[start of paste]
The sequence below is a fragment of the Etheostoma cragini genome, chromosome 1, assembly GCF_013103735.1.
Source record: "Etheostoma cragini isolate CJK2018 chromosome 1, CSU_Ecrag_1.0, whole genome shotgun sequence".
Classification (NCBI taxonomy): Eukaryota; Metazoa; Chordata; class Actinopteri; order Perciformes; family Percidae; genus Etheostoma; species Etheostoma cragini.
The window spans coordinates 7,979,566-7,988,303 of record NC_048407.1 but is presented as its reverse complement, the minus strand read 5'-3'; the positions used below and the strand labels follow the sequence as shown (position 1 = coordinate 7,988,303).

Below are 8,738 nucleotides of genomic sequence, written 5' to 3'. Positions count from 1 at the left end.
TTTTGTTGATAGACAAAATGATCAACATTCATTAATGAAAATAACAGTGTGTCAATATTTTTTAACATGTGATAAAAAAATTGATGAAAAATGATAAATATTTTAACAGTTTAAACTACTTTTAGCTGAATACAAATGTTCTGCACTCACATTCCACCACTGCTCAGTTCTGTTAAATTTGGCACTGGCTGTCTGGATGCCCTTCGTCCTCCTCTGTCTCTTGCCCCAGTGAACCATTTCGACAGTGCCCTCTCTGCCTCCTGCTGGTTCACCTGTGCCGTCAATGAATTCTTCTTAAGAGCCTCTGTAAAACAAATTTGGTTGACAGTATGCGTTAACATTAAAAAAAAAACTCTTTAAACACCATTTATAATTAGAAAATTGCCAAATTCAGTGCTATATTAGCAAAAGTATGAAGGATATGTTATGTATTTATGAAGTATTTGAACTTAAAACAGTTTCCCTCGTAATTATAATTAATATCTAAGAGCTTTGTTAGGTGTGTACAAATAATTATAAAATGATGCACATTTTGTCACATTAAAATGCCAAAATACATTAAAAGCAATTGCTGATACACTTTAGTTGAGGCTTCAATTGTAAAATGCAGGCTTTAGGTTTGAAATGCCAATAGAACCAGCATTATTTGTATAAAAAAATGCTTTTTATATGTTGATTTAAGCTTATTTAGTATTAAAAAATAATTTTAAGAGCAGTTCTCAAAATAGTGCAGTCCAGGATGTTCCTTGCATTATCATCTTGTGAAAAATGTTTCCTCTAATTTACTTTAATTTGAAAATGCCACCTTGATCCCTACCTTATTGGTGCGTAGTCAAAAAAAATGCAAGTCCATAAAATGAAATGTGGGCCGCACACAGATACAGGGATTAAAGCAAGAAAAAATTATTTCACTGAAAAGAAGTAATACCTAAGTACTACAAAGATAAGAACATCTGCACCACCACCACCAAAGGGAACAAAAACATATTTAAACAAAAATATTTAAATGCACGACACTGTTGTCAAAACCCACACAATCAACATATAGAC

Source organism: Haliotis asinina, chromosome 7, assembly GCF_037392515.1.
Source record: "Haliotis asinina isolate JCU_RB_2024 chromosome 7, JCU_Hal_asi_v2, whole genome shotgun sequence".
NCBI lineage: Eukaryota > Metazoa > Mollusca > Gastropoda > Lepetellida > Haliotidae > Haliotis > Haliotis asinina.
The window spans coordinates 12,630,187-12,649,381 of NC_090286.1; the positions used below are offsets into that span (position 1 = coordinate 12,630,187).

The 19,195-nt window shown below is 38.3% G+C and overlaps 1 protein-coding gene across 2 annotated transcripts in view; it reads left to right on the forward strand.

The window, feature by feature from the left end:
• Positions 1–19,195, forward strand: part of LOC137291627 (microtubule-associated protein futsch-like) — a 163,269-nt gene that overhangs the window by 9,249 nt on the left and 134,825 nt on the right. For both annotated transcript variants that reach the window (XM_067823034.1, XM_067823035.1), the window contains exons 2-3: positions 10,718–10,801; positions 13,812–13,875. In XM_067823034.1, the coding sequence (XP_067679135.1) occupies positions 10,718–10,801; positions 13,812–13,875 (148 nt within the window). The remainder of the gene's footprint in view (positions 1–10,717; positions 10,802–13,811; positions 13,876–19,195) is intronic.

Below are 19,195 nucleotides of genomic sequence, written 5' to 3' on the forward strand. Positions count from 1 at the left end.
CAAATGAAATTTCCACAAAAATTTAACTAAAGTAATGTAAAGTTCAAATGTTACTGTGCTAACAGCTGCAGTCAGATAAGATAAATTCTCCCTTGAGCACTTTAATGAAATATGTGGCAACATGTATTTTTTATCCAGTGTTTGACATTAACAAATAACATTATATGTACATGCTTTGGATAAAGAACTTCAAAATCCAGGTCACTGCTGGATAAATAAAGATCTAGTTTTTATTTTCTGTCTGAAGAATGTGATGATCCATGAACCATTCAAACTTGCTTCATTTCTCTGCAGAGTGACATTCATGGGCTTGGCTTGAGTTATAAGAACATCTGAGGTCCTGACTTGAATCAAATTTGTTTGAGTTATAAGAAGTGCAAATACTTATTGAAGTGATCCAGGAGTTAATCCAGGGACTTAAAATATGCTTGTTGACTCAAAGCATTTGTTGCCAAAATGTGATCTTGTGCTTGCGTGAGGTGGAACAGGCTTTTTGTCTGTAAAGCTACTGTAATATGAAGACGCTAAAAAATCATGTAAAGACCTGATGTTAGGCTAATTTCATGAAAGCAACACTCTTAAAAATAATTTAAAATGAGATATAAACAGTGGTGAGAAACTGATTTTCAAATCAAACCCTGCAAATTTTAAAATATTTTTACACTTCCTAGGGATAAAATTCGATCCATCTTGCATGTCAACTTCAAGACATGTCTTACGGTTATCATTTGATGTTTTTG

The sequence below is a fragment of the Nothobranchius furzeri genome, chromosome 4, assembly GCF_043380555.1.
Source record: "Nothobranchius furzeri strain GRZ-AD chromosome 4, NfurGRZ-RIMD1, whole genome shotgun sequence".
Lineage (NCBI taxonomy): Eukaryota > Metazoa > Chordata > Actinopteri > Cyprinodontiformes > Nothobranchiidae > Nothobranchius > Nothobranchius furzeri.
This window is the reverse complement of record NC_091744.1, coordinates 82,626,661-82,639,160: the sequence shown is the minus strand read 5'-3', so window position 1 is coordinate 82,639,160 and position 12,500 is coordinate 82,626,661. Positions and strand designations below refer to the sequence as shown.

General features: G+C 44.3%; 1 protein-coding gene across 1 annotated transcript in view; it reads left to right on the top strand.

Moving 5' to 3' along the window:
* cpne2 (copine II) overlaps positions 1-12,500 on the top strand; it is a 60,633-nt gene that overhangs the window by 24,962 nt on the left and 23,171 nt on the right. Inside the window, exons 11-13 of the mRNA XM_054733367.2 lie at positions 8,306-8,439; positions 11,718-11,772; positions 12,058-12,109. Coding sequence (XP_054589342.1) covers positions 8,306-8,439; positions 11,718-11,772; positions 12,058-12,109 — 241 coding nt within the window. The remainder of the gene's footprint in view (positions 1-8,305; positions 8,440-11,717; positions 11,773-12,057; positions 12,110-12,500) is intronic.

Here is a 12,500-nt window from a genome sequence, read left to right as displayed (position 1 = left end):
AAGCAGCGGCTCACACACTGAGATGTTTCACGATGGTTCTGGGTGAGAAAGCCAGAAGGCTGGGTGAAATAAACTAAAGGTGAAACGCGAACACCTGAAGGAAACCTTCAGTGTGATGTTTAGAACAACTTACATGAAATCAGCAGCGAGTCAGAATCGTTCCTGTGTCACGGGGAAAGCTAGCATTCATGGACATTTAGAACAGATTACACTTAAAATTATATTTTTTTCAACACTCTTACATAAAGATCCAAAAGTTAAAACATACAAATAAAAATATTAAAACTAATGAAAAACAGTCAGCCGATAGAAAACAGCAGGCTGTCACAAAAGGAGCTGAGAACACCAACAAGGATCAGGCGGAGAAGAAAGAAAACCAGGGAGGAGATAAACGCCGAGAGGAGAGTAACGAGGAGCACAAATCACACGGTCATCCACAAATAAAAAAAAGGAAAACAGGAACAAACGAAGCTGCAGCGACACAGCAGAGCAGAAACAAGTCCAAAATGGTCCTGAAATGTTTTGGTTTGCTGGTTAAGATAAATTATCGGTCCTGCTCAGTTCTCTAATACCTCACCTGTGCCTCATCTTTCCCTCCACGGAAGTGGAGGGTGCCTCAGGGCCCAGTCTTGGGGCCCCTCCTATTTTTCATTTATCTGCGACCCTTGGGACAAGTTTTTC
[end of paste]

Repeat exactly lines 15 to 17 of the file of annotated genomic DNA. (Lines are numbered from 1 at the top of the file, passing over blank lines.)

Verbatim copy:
CAAATGAAATTTCCACAAAAATTTAACTAAAGTAATGTAAAGTTCAAATGTTACTGTGCTAACAGCTGCAGTCAGATAAGATAAATTCTCCCTTGAGCACTTTAATGAAATATGTGGCAACATGTATTTTTTATCCAGTGTTTGACATTAACAAATAACATTATATGTACATGCTTTGGATAAAGAACTTCAAAATCCAGGTCACTGCTGGATAAATAAAGATCTAGTTTTTATTTTCTGTCTGAAGAATGTGATGATCCATGAACCATTCAAACTTGCTTCATTTCTCTGCAGAGTGACATTCATGGGCTTGGCTTGAGTTATAAGAACATCTGAGGTCCTGACTTGAATCAAATTTGTTTGAGTTATAAGAAGTGCAAATACTTATTGAAGTGATCCAGGAGTTAATCCAGGGACTTAAAATATGCTTGTTGACTCAAAGCATTTGTTGCCAAAATGTGATCTTGTGCTTGCGTGAGGTGGAACAGGCTTTTTGTCTGTAAAGCTACTGTAATATGAAGACGCTAAAAAATCATGTAAAGACCTGATGTTAGGCTAATTTCATGAAAGCAACACTCTTAAAAATAATTTAAAATGAGATATAAACAGTGGTGAGAAACTGATTTTCAAATCAAACCCTGCAAATTTTAAAATATTTTTACACTTCCTAGGGATAAAATTCGATCCATCTTGCATGTCAACTTCAAGACATGTCTTACGGTTATCATTTGATGTTTTTG

The sequence below is a fragment of the Nothobranchius furzeri genome, chromosome 4, assembly GCF_043380555.1.
Source record: "Nothobranchius furzeri strain GRZ-AD chromosome 4, NfurGRZ-RIMD1, whole genome shotgun sequence".